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    There is no universal method or logic to the current EPC measurements. There are totally differing standards. We can all understand about insulation the roof or loft, internal walls and cavity walls, if possible and an efficient boiler and LED lighting. Even this is not sometimes sufficient to get to proper C, a high "D". Yet another property with a little less work done can b a "C". This is very much a subjective assessment, who you get to do it. A "C" does not mean they will have lower bills. I have had tenants who never heated the house from September to December and had dampness caused by wet clothes and shoes. There are 3 bathrooms with electric showers so never had the gas on and blamed it on EPC "C" measurement being incorrect. I spent on insulating the roof, the walls, new boiler etc to get to that stage. However, this is not possible for all properties, even with the same work carried out. It is total mess. Politicians have no clue on energy efficiency and wish to dictate. They need some policies in educating the tenants as well. "Right to Rent" do not give full information and also the tenants do not read them. The politicians are gradually passing all their responsibilities towards social housing and tenants problems to the landlord rather than subsidising the energy costs to benefit the tenants. They wish to take so much money from the landlords at every brainstorm exercise they can hit against the LL. The government and rogue tenants have caused massive problems in the PRS and will continue unless LL retaliate by speaking out in public demonstrations.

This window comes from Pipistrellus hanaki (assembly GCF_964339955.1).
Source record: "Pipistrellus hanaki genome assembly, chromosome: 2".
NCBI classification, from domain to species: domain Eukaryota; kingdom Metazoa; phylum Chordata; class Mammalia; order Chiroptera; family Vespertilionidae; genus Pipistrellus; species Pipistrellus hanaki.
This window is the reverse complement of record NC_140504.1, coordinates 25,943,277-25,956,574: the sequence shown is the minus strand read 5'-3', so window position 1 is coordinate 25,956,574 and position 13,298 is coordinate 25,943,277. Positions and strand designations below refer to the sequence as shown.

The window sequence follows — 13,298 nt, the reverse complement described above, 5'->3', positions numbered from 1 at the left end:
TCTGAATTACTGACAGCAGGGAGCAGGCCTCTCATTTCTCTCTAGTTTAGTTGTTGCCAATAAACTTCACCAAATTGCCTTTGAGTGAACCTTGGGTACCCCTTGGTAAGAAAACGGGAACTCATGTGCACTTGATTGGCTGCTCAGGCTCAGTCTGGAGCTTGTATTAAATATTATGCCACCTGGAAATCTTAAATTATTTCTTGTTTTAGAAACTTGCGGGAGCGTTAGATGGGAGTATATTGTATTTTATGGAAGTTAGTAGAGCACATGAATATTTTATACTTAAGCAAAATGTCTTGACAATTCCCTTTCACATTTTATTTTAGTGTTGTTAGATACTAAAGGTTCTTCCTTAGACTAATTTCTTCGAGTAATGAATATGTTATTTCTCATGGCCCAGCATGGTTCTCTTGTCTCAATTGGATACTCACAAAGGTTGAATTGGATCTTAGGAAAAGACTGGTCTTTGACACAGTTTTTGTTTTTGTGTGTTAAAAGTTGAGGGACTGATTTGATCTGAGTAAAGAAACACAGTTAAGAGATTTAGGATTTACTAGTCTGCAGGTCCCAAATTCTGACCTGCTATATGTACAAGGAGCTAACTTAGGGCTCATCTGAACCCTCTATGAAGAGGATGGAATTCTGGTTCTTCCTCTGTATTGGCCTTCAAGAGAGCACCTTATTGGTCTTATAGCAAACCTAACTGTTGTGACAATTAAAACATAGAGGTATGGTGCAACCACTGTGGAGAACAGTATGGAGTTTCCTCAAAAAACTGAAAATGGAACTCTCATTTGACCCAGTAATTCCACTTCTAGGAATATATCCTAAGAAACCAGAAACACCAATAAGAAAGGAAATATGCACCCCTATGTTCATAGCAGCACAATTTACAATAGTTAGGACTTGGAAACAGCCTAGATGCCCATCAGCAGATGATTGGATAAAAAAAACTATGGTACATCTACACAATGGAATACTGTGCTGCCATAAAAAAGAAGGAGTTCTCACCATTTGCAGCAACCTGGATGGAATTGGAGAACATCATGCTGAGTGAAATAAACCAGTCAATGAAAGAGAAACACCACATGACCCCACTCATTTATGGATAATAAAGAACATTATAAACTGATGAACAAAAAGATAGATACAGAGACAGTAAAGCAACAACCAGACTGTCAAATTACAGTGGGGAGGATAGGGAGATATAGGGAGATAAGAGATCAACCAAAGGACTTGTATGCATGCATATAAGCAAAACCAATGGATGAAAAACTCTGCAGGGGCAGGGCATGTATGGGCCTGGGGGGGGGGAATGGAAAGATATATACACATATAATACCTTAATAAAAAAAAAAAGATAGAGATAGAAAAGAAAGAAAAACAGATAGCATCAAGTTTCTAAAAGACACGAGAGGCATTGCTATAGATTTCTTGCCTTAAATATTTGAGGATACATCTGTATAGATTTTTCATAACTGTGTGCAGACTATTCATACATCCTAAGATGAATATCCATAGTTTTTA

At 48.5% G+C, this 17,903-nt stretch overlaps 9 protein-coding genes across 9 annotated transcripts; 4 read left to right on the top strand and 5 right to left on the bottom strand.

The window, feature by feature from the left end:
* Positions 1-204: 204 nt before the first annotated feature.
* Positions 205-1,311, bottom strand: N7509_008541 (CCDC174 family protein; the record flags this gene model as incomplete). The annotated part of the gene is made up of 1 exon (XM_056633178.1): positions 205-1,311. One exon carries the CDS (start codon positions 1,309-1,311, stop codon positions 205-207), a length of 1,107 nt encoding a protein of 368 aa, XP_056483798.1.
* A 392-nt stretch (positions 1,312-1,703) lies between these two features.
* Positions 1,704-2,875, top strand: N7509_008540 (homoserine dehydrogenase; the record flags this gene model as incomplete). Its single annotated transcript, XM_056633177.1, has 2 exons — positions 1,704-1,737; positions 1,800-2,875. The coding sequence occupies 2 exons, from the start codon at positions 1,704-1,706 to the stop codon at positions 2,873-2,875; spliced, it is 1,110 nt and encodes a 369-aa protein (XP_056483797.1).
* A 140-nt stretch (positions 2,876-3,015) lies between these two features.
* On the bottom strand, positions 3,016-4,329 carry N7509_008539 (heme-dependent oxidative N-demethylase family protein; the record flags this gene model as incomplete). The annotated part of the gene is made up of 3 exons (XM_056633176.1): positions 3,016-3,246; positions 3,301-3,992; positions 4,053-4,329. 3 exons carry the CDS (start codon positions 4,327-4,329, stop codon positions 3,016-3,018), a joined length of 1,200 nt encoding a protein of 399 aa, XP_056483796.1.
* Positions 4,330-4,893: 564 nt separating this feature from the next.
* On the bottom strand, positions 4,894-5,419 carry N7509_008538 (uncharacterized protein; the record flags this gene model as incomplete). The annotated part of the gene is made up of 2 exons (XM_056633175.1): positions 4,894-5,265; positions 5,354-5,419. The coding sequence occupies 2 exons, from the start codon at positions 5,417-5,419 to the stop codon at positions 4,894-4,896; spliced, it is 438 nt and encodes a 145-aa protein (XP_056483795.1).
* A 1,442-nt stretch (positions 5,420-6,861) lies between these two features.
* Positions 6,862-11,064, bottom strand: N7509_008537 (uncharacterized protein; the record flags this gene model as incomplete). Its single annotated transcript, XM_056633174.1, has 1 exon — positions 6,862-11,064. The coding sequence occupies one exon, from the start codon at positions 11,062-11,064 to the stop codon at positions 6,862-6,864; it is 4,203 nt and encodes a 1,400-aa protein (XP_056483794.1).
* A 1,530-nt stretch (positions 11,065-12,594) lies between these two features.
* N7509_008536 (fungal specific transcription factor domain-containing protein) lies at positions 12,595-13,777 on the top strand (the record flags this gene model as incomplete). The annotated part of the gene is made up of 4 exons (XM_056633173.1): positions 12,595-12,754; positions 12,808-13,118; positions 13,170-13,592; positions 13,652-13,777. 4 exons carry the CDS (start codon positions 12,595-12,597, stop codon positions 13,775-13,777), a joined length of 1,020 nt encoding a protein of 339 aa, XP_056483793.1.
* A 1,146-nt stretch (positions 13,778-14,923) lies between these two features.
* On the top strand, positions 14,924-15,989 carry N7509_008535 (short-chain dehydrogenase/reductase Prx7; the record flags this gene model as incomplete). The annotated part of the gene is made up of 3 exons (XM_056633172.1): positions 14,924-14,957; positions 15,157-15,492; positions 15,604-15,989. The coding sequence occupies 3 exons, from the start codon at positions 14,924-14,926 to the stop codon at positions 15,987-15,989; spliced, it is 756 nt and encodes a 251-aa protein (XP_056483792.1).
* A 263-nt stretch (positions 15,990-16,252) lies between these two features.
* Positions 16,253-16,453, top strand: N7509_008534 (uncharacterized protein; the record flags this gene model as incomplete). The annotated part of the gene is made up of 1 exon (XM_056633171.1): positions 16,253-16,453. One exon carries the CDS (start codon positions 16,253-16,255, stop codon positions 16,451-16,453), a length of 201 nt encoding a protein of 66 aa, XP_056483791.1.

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    As to Martin Gibbons - he need to do his homework before spitting here. At the end of the day, the energy bills will depend on the usage by the tenants and at the same time understand heating is necessary whatever EPC, even a "B", otherwise the dampness and mould is prevalent. Making the LL, the culprit at every angle is not going to solve anything. Even for Big companies getting into BTL market. They are not magicians.